The Plug-In

Short Fiction for Guests of the WordFeeder
(It’s time for something a little different.)
Friday, July 22, 2011

“Good afternoon, Nathan.” At precisely 3 PM, Dr. Cheryl Schreiber, Doctor of Psychology, somewhere in her thirties, opened the door to the loft where she lived and had her office. Even at a distance, he could feel the faint swoosh of air touching his face. “Com’on in.” Nathan had been waiting in the lobby Dr. Schreiber shared with the other professionals in the converted factory.

Rising quickly, Nathan took his eyes off the cable news that was playing on the flat screen on the wall across from where he had been sitting, turning to smile at the attractive woman he was there to see. Gray jeans, a white pleated shirt, her shoulder length hair shifting inexplicably when and however it wanted, she moved to greet him with a presence you could feel coming. “Hi.” He extended his hand, which she shook firmly. “Thank you for seeing me on such short notice.” They were alone in the lobby, and spoke openly. “I just felt I needed to see someone and a friend said you.. said you were easy to talk to.”

“That’s good to hear,” she responded, turning and gesturing Nathan toward the open door to her office. Closing that door behind her, she pointed to the center of the room, well lit from skylights overhead and several very large windows cut into the original brick walls. “Please, have a seat, wherever you feel comfortable. …Can I get you anything? I’ve made some freshly squeezed lemonade?”

“Wow. Uh, that would be great.” He was hungry, being a person who needed to eat every few hours, and wasn’t just trying to be gracious.

While Nathan sat on the soft leather love seat, Dr. Schreiber came over with a tray, two glasses, a pitcher of the lemonade and some homemade, chewy oatmeal cookies, with pecans, but no raisins. “Here,” she said cheerfully. “Help yourself.”

Both glasses already had ice in them. Nathan poured one for himself and grabbed a cookie, sitting on the edge of the loveseat for fear of spilling something. Leaving his glass on the table, he held his left hand under the cookie, carefully taking a bite. These were, he estimated, three bite cookies in polite company, two if he’d been home, alone.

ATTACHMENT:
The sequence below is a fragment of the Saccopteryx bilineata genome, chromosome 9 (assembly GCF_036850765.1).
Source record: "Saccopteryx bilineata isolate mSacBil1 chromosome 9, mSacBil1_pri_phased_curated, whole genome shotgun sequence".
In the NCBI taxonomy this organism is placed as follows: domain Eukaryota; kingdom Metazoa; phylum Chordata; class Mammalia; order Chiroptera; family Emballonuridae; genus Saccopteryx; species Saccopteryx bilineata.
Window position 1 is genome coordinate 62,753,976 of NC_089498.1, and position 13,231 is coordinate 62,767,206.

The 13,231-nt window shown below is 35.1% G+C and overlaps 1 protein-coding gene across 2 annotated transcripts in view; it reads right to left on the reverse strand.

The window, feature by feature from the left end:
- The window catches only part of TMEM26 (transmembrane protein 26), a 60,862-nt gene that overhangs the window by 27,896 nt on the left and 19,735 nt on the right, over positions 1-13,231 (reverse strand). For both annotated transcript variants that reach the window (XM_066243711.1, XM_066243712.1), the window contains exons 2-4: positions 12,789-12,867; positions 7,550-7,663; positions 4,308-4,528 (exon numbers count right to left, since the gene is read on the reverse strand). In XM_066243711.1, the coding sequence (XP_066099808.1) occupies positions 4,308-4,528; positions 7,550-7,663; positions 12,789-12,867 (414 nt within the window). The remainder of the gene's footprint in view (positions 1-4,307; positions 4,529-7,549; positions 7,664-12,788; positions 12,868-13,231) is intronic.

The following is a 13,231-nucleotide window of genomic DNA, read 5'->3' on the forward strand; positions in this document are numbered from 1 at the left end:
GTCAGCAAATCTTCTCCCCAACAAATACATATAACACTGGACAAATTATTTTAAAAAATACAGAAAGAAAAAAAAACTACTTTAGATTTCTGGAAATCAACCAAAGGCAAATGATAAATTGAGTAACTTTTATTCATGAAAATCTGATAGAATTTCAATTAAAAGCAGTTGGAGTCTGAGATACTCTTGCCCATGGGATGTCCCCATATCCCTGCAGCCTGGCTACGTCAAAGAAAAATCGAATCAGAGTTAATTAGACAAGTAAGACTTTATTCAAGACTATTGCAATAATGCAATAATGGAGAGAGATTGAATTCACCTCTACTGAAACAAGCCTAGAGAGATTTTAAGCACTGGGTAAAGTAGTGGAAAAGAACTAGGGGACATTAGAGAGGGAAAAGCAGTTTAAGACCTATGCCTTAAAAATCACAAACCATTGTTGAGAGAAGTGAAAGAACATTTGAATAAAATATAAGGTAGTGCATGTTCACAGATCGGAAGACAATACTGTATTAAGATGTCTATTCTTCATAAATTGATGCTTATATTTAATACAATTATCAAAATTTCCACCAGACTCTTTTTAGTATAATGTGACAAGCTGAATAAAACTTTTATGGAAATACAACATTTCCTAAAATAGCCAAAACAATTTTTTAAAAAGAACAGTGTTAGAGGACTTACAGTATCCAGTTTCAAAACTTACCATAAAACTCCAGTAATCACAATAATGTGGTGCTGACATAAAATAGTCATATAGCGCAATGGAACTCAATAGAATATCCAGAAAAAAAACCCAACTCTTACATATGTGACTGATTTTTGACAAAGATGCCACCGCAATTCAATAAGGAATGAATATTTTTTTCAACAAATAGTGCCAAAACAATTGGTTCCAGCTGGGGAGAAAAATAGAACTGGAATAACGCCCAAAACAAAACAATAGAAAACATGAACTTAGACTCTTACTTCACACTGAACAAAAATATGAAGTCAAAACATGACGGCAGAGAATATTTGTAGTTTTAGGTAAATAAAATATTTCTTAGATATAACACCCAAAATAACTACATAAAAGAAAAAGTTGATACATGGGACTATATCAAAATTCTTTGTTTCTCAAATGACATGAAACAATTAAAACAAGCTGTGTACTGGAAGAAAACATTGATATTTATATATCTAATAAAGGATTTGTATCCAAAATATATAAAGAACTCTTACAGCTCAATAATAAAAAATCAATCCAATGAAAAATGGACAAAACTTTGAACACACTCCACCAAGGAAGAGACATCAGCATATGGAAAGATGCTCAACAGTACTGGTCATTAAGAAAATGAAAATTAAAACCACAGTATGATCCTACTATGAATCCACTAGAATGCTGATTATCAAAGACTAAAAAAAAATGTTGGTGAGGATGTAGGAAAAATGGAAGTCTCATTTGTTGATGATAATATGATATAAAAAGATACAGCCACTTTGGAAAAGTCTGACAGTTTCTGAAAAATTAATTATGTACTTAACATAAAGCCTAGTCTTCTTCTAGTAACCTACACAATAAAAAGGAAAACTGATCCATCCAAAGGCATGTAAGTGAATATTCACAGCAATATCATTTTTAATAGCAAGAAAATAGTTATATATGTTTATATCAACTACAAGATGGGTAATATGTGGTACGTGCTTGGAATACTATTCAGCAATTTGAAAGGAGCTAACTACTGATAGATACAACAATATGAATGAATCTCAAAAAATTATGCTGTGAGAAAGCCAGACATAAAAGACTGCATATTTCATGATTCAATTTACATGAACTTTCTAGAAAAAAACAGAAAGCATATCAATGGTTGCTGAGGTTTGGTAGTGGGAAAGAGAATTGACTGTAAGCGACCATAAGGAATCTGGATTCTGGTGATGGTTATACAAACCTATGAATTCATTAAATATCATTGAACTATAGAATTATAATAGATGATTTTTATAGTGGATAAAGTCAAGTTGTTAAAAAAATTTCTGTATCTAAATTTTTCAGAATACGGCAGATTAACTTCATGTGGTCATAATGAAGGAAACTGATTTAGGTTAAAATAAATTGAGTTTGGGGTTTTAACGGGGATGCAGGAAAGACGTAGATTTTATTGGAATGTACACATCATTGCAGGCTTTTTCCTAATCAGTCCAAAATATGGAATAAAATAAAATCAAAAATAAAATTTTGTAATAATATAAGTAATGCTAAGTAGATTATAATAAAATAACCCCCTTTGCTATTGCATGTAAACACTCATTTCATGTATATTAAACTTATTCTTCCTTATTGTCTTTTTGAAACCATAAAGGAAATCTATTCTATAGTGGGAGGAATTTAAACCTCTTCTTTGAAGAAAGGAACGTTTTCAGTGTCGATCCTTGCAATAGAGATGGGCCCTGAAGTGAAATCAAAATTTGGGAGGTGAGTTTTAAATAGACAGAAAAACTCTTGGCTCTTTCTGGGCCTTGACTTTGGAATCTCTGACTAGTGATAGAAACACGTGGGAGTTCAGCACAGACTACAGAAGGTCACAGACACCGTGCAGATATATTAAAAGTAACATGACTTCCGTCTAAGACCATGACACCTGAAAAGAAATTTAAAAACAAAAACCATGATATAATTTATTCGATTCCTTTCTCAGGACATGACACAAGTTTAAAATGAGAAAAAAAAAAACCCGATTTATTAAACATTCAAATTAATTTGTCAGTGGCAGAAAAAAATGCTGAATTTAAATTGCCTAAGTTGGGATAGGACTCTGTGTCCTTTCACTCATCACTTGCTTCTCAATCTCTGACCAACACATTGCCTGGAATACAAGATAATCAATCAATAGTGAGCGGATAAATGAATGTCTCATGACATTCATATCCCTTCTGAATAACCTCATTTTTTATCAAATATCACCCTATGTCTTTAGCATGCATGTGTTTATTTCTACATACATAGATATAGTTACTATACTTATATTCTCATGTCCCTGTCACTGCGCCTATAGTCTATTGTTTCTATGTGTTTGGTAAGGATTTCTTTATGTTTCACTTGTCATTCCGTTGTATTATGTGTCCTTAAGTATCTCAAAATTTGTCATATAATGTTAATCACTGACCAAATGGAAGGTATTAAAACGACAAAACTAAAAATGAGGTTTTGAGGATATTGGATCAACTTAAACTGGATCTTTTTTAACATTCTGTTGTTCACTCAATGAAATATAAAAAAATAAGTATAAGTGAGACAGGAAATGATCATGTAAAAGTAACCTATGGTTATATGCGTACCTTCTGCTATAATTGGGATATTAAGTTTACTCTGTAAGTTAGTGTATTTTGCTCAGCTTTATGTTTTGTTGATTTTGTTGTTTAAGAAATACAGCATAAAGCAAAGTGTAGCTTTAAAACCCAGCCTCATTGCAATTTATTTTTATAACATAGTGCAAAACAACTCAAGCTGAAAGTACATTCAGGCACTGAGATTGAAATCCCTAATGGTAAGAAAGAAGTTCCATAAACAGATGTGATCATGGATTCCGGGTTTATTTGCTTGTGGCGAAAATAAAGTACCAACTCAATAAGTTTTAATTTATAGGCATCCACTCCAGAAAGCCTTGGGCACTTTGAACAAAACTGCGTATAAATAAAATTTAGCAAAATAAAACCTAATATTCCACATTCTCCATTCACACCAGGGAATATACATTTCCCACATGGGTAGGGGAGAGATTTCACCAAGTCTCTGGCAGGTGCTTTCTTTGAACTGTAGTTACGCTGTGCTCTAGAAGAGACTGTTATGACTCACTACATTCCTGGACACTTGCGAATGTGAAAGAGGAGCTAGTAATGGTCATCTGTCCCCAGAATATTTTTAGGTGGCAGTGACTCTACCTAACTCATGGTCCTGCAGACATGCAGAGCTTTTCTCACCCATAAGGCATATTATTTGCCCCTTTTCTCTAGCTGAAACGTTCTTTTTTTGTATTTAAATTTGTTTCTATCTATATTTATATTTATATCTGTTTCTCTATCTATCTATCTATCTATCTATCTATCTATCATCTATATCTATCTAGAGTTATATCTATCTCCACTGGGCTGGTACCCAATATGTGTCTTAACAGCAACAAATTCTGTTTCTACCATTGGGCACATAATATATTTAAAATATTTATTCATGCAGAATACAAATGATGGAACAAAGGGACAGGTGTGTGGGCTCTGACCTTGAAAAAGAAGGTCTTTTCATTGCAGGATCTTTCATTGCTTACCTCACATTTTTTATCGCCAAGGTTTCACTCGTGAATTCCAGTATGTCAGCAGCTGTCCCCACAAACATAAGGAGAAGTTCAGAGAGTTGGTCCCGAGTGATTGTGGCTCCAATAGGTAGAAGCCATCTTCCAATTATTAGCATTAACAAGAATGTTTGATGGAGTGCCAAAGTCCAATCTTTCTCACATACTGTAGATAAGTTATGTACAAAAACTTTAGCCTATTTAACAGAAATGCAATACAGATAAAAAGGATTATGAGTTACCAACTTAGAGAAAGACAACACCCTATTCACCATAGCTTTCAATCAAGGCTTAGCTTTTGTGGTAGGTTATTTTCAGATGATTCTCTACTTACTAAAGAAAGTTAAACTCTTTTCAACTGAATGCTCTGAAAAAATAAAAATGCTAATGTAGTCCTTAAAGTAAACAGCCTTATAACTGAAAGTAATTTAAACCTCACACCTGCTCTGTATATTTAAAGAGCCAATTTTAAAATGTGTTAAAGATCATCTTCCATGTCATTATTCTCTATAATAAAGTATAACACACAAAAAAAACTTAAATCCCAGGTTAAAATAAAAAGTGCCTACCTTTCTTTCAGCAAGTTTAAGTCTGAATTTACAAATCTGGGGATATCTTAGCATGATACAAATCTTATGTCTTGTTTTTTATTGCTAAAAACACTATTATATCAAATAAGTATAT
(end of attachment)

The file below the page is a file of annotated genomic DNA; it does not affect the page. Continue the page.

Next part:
“Oh, don’t worry about dropping any crumbs.”

“Are you serious?

“No, actually I do care,” Dr. Schreiber smiled, mostly with her eyes, “but you shouldn’t feel bad if you do,” and then got down to business. “..So, I understand you’re a writer.”

“A blogger, actually. I have a blog. I write short stories.”

“Is it popular, your blog? I liked it.”

Nathan took a breath, which he held for a moment before starting to talk. “More and more so. Especially, lately, I seem to be communicating with my readers better, giving them a reason to come back for more.”

“Well, good. ..When you called, you said you wanted to talk about what you’re writing?”

“Yes.” Finishing off the cookie he’d been holding with a swallow of lemonade, “This is good. Very good,” Nathan leaned back and spread his arms over the top of the cushion to his left, and along the arm of the love seat to his right. Dr. Schreiber was sitting in a natural wood rocking chair across the table from him, a small yellow pad in her lap, a pen in her right hand, her feet crossed where the flats she was wearing touched the large oval rug that defined the area where they were sitting. With her left hand, she spread her fingers and combed her hair, pulling it back, away from her face. It was a natural, not at all suggestive thing to do.

“I’ve been thinking,” Nathan began to explain. “I’ve been thinking a lot lately.”

“Isn’t that pretty much what writers do?” Dr. Schreiber smiled, hoping to put him at ease. “Part of the creative process?”


“Go ahead. I didn’t mean to interrupt.”

“I’ve been thinking about writing something scary, a short short story that creeps out my readers… Did you have time to read any of my stuff?”

“Yes, I did. And I like them, the few that I read. Very creative. Fresh, easy to read. Always a surprise ending. I thought they were good, surprisingly good, to tell you the truth.”

“But none of them.. scary.”

“No. ..So what? Maybe that’s why I enjoyed them.”

“It’s the challenge. ..I try to write about different things, to push myself to see what I can do, to be funny sometimes, then serious, a little romance, and then maybe a mystery or fantasy sci-fi piece. ..But, whatever I write, there’s the one thing I want them all to have in common.”

“What’s that, Nathan?”

“You know what I really like?” Nathan wasn’t waiting for an answer. “I like it when I write something that stays in your head after you read it. Not just for a few minutes. The longer, the better.”